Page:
Lawmakers in the House Armed Services Committee argued Wednesday over diversity and inclusion efforts at the military service academies, The Military Times reported.
Conservatives and Republicans argued that such efforts were potential distractions from war fighting prowess and pledged to force changes to end them. Meanwhile, military leaders and Democrats pushed back, claiming that such efforts were important to military readiness and national security and that Republicans were inflating how much time and focus is spent on the effort.
The committee hearing was partially prompted by the U.S. Supreme Court’s recent strike down of affirmative action in college admissions, a move that notably exempted the service academies because “of the potentially distinct interests that military academies may present.”
The move has drawn criticism from both parties, with Republicans claiming that it fosters unfair racial divisions and Democrats arguing that only allowing the military to develop a diverse officer corps hurts the higher ed landscape.
“I believe race-based admissions in any form violate the Constitution,” said Rep. Jim Banks, R-Ind., chairman of the committee personnel panel. “The military service academies must ensure immutable characteristics like race and color have no bearing on a candidate’s ability to tackle the rigors of military life.”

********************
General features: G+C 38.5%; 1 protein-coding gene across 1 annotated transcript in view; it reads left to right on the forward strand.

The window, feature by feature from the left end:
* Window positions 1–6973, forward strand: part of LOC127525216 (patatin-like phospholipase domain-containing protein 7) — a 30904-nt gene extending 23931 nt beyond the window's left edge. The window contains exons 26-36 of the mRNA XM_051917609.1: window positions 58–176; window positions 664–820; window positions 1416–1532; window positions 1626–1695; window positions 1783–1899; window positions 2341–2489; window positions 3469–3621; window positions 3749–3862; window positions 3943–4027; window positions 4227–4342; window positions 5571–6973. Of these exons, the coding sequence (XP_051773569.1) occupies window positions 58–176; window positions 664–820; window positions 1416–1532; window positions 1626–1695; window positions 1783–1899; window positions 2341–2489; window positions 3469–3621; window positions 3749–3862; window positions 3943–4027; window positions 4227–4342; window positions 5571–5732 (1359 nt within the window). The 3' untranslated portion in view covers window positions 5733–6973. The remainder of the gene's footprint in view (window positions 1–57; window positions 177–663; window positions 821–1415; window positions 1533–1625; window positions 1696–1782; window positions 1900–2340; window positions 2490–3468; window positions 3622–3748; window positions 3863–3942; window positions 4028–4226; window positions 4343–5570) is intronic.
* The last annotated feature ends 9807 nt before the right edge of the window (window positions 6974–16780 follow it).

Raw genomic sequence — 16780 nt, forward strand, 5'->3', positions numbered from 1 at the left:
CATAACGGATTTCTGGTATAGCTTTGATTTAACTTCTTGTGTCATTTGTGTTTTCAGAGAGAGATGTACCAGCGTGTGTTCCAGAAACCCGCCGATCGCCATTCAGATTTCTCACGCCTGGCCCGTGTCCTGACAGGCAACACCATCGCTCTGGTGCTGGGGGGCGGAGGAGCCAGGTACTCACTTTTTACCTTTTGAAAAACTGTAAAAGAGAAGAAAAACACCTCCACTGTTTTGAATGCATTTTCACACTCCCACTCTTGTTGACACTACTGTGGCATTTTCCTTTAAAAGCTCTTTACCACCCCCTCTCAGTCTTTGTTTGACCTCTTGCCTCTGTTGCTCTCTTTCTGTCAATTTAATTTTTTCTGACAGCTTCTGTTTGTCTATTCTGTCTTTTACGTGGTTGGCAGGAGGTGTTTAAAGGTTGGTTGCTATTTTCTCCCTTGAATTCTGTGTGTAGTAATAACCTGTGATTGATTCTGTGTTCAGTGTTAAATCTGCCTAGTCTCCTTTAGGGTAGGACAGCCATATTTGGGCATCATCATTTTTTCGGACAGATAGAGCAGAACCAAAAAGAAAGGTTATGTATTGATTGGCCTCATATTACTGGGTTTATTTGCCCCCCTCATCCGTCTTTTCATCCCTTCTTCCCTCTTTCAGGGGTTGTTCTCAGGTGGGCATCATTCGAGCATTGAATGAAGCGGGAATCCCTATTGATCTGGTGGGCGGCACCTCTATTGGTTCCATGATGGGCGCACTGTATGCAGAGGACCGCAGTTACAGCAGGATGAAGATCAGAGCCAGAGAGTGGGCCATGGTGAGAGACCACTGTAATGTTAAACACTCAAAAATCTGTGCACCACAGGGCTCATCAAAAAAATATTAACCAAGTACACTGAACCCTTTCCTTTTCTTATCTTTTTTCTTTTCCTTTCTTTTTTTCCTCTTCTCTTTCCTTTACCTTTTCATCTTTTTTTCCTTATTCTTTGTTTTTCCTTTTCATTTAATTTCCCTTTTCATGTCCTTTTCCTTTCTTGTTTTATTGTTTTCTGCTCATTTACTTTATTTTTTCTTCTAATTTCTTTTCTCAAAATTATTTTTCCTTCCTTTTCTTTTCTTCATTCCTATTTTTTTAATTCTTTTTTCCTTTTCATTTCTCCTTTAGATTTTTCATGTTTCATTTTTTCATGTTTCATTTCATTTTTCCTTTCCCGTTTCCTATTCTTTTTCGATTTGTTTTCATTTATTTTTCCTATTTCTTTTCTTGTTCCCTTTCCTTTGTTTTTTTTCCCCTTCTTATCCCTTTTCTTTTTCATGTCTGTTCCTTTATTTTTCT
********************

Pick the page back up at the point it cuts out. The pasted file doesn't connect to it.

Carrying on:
Amid the back and forth, service academy leaders defended the diversity efforts, claiming that they give officers the opportunity to challenge themselves with unfamiliar, unconventional viewpoints.
“We must embrace diversity as a strength,” said Lt. Gen. Richard Clark, superintendent of the Air Force Academy. “Our military is comprised of people from every congressional district, every community and every demographic in America. Our cadets will have to lead people who don’t look like them, don’t think like them, don’t talk like them.”